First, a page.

Let the States Roar, by Stephen MacLean

Calvin Coolidge

Calvin Coolidge

Let the States Roar, by Stephen MacLean 

The significance of States’ Rights for fiscal probity

Notice is given from its ‘Constitutional Affairs’ department that ‘The New York Sun . . opposes a balanced budget amendment.’

The justification cannot be that The Sun favours deficit spending, for the broadsheet prides itself as a tribune for limited government, fiscal probity, and sound money — grounded on the Gold Standard.

An awareness of the speed of unforeseen circumstances is one likely scenario for the editorial stance: allowing for contingency language written into a balanced budget amendment to take into account war or domestic necessity requiring its temporary suspension, The Sun may reason that even such foresight would frustrate government efficacy.

This observer can only speculate. But one germane objection to a constitutionally mandated balanced budget arises in relation to criticism of the supply-side economic revolution of the 1980s. While true that lowering high marginal tax rates can increase government revenues — the famous Laffer Curve axiom — such tax reform itself is not conclusive of prudent government policy. No responsible tax proposal comes without its corollaries: limited government and budgetary restraint.

Ronald Reagan’s presidency was transformative for its approach to revenue enhancement, but Reaganomics suffered from an inability to rein in spending, due in part to its Cold War strategy of ‘peace through strength’ by intimidating the Soviet bear with U.S. weapon superiority.

President Reagan speaking in Minneapolis, in 1982

President Reagan speaking in Minneapolis, in 1982

Placating Democrats was another Achilles’ heel for balanced budgets, since the GOP administration logrolling greased tax-cutting legislation through Congress by promising the opposition enhanced welfare schemes.

This imbalance was a source of irony for Austrian School economist Murray Rothbard. ‘If taxes and government spending are both slashed, then the salutary result will be to lower the parasitic burden of government taxes and spending upon the productive activities of the private sector,’ he wrote. But in the 1980s, that was not on the Washington agenda. And he added,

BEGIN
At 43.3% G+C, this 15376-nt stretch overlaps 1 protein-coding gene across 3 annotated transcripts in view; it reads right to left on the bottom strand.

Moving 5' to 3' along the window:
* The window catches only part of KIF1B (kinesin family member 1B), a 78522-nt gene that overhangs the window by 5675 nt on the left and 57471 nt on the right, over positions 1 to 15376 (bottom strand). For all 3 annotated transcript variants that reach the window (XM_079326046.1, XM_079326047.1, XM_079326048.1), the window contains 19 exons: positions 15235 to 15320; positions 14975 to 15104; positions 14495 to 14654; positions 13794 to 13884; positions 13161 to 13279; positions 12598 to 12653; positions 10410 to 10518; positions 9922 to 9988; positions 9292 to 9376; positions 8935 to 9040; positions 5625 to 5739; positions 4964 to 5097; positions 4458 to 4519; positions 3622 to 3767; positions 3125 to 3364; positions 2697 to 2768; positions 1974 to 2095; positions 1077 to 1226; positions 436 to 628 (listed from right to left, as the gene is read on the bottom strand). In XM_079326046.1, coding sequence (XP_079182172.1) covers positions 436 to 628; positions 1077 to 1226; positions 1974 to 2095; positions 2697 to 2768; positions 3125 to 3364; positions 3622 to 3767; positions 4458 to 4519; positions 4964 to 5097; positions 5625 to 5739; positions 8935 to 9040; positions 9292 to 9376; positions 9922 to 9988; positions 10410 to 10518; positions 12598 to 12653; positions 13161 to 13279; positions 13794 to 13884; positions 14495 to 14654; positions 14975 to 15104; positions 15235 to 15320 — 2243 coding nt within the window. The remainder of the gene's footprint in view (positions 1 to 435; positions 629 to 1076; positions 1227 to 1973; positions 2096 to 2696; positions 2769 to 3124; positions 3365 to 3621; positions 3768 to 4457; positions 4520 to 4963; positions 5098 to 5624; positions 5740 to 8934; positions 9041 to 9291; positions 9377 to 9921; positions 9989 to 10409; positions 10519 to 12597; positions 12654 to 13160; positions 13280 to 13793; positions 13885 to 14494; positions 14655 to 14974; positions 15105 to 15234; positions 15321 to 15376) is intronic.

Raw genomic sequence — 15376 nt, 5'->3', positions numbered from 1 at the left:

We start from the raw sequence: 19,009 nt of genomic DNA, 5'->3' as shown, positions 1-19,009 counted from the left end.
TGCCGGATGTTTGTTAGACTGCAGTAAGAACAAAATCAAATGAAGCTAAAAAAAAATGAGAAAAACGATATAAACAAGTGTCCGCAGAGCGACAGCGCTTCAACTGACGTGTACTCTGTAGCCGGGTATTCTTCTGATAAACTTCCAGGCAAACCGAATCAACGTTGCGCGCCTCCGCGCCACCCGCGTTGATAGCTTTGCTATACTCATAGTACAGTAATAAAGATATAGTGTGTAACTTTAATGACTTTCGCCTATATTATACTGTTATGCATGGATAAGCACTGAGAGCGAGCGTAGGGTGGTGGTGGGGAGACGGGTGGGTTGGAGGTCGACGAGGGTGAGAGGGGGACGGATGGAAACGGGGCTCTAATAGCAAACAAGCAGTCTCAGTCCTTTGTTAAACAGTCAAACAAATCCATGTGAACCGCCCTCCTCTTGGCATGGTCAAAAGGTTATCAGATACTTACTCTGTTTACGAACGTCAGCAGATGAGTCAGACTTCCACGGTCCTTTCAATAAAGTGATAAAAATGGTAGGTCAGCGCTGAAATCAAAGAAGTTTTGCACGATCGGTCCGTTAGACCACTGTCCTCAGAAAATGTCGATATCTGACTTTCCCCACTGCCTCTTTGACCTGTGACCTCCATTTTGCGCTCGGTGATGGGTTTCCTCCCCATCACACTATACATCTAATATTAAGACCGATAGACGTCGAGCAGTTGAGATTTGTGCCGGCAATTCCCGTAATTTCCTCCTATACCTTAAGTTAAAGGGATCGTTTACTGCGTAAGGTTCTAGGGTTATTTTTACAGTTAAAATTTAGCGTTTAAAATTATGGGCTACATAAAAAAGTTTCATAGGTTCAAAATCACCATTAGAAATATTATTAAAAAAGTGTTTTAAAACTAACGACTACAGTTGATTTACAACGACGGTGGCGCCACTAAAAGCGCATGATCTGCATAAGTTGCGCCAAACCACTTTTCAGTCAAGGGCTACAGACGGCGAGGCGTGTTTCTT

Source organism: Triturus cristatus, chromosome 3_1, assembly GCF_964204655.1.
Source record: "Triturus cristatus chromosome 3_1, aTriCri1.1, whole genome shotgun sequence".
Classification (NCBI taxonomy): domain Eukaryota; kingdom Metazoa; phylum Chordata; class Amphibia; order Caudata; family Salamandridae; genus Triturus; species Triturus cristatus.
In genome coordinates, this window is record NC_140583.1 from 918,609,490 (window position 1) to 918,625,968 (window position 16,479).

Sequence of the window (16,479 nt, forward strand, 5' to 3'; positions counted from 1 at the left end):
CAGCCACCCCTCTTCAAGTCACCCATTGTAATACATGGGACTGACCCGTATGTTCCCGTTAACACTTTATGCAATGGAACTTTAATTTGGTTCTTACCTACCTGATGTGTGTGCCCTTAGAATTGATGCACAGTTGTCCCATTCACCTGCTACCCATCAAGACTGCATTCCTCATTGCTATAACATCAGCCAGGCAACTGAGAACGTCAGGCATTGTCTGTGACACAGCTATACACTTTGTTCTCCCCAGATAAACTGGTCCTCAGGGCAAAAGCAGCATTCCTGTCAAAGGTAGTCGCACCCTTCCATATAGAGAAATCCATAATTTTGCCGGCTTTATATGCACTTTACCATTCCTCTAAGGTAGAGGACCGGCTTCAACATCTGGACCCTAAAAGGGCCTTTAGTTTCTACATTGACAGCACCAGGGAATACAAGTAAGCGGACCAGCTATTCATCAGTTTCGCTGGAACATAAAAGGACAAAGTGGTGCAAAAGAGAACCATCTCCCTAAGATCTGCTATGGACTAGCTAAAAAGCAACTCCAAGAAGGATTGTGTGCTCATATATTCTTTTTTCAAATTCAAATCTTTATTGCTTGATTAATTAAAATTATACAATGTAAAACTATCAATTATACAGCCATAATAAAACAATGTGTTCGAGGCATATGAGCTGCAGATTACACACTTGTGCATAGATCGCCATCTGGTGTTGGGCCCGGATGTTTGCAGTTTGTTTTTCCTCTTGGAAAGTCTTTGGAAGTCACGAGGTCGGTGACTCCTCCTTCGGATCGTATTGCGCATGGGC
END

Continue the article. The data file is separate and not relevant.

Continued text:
To the extent that supply-siders point out that tax reductions will stimulate work, thrift, and productivity, then they are simply underlining truths long known to classical and to Austrian economics. But one problem is that supply-siders, while calling for large income-tax cuts, advocate keeping up the current level of government expenditures, so that the burden of shifting resources from productive private to wasteful government spending will still continue.

Perhaps The Sun has been illuminated by an earlier president, Calvin Coolidge, who made his name for both tax cuts and budgetary restraint. No-nonsense Coolidge told a meeting of businessmen in June 1924, ‘I am for economy. After that I am for more economy. At this time and under present conditions that is my conception of serving all the people.’

Such discipline became the overriding objective of the Coolidge administration. Presidential biographer Amity Shlaes notes the President’s insistence,

While I am exceedingly interested in having tax reduction . . . it can only be brought about as a result of economy,” [Coolidge] said at one point. He would not put tax cuts before budget reduction, insisting on twinning the two goals. To underscore the point, twin lion cubs given to Coolidge by the mayor of Johannesburg were named “Budget Bureau” and “Tax Reduction”.

Shlaes is wise to this budgetary failing of the Reagan presidency — ‘the federal budget rose by over a third during his administration’ — and, like Rothbard, she realises the moral ambiguity of increased revenues: ‘Coolidge didn’t favor tax cuts as a means to increase revenue or to buy off Democrats. He favored them because they took government, the people’s servant, out of the way of the people.’

Doubtless The Sun (and other naysayers) takes a stand against a balanced budget amendment due to the nature of contemporary politics that is addicted to ever more taxes. Establishment Democrats and Republicans are hostile to the simple wage-earner, whether this person be employer or employee. Market capitalism has been superseded by crony capitalism, wealth creation by wealth redistribution. In this light, balanced budgets are achieved not by decreasing spending but by increasing taxes that hits all strata of the population, regardless of soak-the-rich rhetoric.

As of this writing, American indebtedness beggars belief: federal debt, for which Treasury obligations are presently outstanding, nears $20 trillion (nearly 105 per cent of GDP); while total U.S. debt exceeds $66 trillion when the present value of long-term, unfunded federal liabilities are included — altogether, in the lifespan of these obligations, more than $100 trillion. The scale of debt is incomprehensible; the paucity of credible attempts to address it, unforgiveable.

So what to do? Three remedies spring to mind:

First, greater scrutiny of Washington expenditure, by adhering to the limited, enumerated powers granted to Congress by the Constitution, and by enforcing the prerogatives of the States and individuals as set out in the Tenth Amendment.